There's no right-wing George Soros handing out millions upon millions of dollars to groups like a conservative MoveOn.org so I think that part of the thing is that people on the right-of-center side I don't think a lot of the guys who have the money don't really understand film. I don't think-I think they probably don't watch a lot of movies, they are probably generally repulsed by pop culture and even when they're not, I don't think they see pop culture or film or any visual medium like television as a realm in which they can compete. And I understand why they feel that way.
They feel that way because every time someone from Hollywood opens their mouth we know that they're not necessarily sympathetic to our views. And we see the kinds of films that Hollywood puts out about the war and about terrorism and things about that and it's always coming from one perspective. But I think because of all that, people who are on the right side of the aisle they don't even understand that they can compete in film.
I don't think they get the medium of film, I think they only understand books and magazines and that's why, if I wanted to start another think tank or another magazine or something or put out a book on the topic, I'd probably have people beating down the door to give me money to do it. But as a filmmaker, as someone who can actually reach a different audience and a new audience and convert minds, I really don't understand why it's so difficult to find people who understand the power of film. If there is such a thing as a vast, right-wing conspiracy, I don't think it's nearly as vast as people claim it is. [...]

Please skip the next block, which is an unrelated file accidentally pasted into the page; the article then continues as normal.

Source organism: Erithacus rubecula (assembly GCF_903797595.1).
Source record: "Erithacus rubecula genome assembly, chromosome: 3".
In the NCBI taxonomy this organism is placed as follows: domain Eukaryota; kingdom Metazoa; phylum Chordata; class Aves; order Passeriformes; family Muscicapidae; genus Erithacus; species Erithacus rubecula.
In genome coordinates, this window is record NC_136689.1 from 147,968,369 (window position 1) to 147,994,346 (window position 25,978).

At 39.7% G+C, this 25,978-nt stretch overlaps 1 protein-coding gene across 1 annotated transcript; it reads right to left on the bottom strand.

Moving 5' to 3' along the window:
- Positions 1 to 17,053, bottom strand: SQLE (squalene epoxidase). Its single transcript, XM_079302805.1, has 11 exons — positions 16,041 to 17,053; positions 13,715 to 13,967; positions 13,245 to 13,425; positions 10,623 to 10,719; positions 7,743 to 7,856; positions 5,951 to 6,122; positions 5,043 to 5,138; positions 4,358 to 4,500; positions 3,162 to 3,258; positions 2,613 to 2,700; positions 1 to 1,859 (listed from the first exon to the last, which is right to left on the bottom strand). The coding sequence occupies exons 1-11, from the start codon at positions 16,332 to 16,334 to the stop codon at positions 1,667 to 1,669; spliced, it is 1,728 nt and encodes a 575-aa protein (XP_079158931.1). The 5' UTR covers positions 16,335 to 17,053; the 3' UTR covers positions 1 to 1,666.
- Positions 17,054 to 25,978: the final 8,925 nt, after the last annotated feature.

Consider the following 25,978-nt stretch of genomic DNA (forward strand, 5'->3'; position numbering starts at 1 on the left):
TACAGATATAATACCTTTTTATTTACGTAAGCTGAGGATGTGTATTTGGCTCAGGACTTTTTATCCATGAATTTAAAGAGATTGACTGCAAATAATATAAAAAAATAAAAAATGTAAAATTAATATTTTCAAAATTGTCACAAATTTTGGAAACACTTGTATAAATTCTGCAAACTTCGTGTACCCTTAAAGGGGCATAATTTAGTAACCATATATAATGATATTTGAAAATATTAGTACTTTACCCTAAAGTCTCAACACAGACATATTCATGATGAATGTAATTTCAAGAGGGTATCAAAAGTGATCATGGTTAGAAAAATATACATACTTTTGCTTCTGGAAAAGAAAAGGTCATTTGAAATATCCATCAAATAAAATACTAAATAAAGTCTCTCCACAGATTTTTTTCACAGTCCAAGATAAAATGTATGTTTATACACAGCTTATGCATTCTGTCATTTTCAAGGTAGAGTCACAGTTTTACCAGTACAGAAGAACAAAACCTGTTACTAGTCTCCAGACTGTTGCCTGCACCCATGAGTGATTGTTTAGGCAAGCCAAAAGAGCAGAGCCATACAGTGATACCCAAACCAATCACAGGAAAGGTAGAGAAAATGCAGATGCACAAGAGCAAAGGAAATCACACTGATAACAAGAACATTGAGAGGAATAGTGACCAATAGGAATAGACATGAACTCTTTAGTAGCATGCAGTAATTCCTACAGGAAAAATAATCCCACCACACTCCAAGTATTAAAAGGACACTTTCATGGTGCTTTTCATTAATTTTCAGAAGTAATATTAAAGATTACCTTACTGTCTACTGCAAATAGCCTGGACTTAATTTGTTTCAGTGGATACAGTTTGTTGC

I think maybe they view it as not an intellectually rigorous enough medium perhaps. But what you need to do in order to introduce someone to a new idea, you've got to get them while they're paying attention.
If they're not already reading your books and magazines, they're not going to start reading your books and magazines if they haven't been introduced to why the idea matters to them to begin with. And I've noticed this from my web site that I can reach a whole different group of people who would not spend five minutes reading an article that I've written but they will spend the exact same five minutes watching a video that I put together. Now, those people, if they're not in the mood to read stuff online or they're not inclined to read stuff about ideas or politics or business online, they're just not going to read it. So if you want to communicate with them, you're wasting your time if you're communicating with them in the wrong medium. You've gotta get them in the medium that they want to use. And you can talk to people in film in a much more emotionally direct way, it has a lot more impact on people, people remember it better because they're not just remembering words, they're remembering the expressions on the faces of the people who are talking. And that's very important if you want to relate to them directly.
So I hope people begin to get it because you really can change minds and change different minds that you wouldn't have reached in other ways if you hadn't embraced the medium of film.
Any wealthy conservatives out there reading this: here is where you should be spending money to build your legacy.